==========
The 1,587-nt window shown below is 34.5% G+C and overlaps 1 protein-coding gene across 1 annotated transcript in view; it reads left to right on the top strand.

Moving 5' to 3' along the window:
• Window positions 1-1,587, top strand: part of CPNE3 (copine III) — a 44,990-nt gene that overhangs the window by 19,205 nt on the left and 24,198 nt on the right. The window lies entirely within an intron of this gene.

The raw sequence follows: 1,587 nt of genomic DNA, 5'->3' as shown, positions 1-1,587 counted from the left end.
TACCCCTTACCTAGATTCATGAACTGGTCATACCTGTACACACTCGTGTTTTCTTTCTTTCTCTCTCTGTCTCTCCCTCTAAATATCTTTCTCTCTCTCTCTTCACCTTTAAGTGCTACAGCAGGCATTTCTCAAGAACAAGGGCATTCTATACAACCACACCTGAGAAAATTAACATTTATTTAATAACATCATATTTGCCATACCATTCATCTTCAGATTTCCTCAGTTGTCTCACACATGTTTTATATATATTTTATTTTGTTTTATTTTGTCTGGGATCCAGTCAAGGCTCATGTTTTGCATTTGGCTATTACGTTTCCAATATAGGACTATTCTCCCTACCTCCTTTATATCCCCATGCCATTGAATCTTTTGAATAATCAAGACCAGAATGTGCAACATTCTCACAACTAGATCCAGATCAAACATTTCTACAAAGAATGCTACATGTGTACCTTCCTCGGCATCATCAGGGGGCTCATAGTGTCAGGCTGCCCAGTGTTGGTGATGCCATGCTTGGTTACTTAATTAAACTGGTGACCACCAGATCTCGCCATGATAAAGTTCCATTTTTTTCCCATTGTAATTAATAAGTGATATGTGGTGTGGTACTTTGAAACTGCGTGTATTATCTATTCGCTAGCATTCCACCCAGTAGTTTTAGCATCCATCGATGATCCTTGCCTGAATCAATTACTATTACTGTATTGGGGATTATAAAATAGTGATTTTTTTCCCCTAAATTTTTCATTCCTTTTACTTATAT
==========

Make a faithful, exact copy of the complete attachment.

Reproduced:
The 1,587-nt window shown below is 34.5% G+C and overlaps 1 protein-coding gene across 1 annotated transcript in view; it reads left to right on the top strand.

Moving 5' to 3' along the window:
• Window positions 1-1,587, top strand: part of CPNE3 (copine III) — a 44,990-nt gene that overhangs the window by 19,205 nt on the left and 24,198 nt on the right. The window lies entirely within an intron of this gene.

The raw sequence follows: 1,587 nt of genomic DNA, 5'->3' as shown, positions 1-1,587 counted from the left end.
TACCCCTTACCTAGATTCATGAACTGGTCATACCTGTACACACTCGTGTTTTCTTTCTTTCTCTCTCTGTCTCTCCCTCTAAATATCTTTCTCTCTCTCTCTTCACCTTTAAGTGCTACAGCAGGCATTTCTCAAGAACAAGGGCATTCTATACAACCACACCTGAGAAAATTAACATTTATTTAATAACATCATATTTGCCATACCATTCATCTTCAGATTTCCTCAGTTGTCTCACACATGTTTTATATATATTTTATTTTGTTTTATTTTGTCTGGGATCCAGTCAAGGCTCATGTTTTGCATTTGGCTATTACGTTTCCAATATAGGACTATTCTCCCTACCTCCTTTATATCCCCATGCCATTGAATCTTTTGAATAATCAAGACCAGAATGTGCAACATTCTCACAACTAGATCCAGATCAAACATTTCTACAAAGAATGCTACATGTGTACCTTCCTCGGCATCATCAGGGGGCTCATAGTGTCAGGCTGCCCAGTGTTGGTGATGCCATGCTTGGTTACTTAATTAAACTGGTGACCACCAGATCTCGCCATGATAAAGTTCCATTTTTTTCCCATTGTAATTAATAAGTGATATGTGGTGTGGTACTTTGAAACTGCGTGTATTATCTATTCGCTAGCATTCCACCCAGTAGTTTTAGCATCCATCGATGATCCTTGCCTGAATCAATTACTATTACTGTATTGGGGATTATAAAATAGTGATTTTTTTCCCCTAAATTTTTCATTCCTTTTACTTATAT